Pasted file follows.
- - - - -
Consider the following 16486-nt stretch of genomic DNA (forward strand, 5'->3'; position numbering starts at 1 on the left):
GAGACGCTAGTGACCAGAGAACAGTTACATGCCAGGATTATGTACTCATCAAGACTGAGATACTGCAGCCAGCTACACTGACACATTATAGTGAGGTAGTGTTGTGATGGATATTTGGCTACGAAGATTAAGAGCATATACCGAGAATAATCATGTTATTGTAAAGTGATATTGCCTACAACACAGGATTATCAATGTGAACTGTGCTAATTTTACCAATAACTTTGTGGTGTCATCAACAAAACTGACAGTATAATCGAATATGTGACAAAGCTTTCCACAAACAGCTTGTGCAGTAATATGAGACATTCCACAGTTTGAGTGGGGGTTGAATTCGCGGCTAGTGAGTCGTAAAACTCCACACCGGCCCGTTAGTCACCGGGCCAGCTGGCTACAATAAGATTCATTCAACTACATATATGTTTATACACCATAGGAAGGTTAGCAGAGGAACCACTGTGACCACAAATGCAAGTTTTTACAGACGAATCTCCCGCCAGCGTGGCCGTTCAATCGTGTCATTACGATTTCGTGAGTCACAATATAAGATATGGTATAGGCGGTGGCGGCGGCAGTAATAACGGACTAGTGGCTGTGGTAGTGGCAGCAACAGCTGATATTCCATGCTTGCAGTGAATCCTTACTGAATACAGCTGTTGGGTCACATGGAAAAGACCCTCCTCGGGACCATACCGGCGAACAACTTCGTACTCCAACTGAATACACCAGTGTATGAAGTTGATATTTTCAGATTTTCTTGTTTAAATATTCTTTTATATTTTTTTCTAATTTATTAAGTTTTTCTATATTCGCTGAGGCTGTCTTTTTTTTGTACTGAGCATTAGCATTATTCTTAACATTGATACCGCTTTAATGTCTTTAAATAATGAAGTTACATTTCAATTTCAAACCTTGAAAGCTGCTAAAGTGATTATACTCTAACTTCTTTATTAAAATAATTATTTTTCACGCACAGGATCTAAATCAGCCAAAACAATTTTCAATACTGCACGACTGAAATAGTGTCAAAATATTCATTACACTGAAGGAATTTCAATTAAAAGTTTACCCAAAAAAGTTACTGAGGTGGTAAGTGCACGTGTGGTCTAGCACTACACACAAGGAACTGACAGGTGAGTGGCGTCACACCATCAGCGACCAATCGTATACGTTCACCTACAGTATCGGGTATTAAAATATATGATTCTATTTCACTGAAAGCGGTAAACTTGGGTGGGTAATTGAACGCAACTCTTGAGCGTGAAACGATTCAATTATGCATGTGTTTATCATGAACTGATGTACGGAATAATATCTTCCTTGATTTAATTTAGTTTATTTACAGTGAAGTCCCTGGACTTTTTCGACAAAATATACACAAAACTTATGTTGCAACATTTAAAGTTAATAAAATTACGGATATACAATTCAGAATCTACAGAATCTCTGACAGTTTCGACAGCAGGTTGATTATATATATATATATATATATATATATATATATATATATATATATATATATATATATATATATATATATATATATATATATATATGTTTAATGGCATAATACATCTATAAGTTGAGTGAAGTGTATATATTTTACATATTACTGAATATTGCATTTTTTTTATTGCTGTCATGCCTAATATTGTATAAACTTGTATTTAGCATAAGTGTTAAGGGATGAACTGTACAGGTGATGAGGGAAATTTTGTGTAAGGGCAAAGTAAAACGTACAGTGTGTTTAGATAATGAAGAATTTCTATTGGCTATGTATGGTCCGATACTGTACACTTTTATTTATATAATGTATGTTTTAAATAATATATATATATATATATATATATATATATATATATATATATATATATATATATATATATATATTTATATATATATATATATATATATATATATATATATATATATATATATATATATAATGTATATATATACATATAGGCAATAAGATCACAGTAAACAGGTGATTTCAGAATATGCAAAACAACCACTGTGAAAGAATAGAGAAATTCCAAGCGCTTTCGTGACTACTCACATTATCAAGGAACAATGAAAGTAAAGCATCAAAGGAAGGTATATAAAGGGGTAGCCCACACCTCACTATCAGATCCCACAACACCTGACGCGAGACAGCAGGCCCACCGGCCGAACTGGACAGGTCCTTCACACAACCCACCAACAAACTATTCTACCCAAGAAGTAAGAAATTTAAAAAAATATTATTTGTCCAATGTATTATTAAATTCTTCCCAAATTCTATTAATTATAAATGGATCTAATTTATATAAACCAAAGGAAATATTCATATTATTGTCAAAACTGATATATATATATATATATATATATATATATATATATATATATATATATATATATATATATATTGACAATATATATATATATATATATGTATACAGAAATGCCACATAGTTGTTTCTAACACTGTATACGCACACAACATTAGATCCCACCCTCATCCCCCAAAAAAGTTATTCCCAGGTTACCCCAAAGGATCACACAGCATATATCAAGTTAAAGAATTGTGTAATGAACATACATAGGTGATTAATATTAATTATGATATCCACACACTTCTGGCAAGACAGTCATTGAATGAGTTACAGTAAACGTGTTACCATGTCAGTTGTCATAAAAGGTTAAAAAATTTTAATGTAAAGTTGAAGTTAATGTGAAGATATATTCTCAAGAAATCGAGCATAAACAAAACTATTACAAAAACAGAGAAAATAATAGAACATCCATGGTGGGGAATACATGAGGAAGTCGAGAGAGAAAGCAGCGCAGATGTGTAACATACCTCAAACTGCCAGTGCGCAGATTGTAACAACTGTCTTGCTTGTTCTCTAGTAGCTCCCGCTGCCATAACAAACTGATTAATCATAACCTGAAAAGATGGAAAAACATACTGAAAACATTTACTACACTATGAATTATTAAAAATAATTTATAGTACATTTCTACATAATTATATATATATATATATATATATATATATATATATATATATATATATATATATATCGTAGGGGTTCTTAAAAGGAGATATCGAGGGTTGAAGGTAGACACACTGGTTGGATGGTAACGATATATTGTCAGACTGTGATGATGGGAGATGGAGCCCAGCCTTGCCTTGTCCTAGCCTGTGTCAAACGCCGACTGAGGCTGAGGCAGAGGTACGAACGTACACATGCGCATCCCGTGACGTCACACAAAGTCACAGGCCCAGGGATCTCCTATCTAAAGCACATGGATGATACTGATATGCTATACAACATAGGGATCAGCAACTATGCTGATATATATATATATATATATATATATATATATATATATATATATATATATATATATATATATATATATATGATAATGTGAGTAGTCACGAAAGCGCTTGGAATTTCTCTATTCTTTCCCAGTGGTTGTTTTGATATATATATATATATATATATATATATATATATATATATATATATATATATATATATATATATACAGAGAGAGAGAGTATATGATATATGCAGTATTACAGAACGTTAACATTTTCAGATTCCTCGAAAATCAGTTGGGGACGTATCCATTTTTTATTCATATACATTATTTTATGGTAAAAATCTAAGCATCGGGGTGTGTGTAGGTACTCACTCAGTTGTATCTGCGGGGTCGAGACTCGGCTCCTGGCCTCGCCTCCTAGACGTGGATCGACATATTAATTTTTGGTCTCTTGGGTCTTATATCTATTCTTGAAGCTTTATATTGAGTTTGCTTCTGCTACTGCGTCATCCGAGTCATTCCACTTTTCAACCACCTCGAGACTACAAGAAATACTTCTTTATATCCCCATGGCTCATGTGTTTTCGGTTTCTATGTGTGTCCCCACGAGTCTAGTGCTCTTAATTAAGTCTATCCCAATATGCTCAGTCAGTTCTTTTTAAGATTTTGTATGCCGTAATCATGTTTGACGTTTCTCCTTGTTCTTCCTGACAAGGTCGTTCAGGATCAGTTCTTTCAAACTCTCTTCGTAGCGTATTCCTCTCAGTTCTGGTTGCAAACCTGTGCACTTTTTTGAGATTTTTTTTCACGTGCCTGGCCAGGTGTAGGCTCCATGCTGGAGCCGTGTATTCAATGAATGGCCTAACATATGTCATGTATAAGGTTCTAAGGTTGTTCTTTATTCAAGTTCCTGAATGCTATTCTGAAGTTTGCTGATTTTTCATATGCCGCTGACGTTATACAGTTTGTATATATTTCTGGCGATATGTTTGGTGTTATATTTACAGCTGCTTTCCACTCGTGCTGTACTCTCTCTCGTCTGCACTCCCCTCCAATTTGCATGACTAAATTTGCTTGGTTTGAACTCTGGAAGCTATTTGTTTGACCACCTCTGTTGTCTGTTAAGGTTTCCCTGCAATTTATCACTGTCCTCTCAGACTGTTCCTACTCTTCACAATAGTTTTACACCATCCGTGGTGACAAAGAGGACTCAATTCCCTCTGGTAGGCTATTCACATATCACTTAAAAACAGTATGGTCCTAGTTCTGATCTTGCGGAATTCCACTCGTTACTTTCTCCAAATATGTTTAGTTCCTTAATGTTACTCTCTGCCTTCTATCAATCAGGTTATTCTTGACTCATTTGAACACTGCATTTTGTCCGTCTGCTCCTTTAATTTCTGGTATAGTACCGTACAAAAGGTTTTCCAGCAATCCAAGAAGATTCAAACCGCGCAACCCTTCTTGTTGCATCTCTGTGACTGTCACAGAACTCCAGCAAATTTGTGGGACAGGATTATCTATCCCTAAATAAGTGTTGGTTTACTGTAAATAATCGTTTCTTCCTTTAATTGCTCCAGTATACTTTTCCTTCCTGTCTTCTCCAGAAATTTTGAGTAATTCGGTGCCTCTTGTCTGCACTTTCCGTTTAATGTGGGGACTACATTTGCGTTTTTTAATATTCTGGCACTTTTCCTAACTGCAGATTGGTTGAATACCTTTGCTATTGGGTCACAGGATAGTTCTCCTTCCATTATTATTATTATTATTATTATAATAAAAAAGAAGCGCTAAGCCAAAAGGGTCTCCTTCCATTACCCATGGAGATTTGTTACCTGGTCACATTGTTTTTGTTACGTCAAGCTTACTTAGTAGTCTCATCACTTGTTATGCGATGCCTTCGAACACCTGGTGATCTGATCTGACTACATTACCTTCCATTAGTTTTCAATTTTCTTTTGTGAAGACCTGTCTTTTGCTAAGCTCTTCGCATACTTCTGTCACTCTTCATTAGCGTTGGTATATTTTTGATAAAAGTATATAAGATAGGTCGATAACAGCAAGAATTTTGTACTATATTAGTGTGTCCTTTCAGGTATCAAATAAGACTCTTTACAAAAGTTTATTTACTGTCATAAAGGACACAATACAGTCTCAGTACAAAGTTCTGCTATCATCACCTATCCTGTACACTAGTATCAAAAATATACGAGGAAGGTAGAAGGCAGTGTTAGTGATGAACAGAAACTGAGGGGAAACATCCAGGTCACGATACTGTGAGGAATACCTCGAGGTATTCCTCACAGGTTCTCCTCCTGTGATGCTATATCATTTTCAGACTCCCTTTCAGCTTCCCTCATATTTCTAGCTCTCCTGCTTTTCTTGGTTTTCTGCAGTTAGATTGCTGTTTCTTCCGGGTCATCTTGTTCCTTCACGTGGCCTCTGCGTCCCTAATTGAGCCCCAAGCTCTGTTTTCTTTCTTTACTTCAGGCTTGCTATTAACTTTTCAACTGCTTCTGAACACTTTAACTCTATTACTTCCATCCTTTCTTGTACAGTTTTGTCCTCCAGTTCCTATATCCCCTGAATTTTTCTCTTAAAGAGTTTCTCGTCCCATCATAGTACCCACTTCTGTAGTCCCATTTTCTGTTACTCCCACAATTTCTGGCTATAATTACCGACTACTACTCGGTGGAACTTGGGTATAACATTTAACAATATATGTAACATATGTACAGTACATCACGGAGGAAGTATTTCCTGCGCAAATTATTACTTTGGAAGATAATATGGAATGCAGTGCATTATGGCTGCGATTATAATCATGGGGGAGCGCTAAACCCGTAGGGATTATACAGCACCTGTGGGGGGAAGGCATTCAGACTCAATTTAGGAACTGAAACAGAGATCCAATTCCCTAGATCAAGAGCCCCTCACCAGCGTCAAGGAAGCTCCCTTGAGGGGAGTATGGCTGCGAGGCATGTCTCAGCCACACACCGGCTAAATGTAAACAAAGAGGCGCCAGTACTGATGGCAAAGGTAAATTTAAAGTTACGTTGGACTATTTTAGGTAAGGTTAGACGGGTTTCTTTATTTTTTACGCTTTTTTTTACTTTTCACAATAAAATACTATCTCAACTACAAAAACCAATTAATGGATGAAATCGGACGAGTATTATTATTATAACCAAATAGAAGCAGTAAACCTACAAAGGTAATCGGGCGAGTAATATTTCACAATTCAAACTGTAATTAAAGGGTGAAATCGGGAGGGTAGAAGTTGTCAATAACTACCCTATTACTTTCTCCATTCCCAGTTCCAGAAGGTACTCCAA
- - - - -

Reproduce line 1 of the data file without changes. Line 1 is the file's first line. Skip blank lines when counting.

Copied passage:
Consider the following 16486-nt stretch of genomic DNA (forward strand, 5'->3'; position numbering starts at 1 on the left):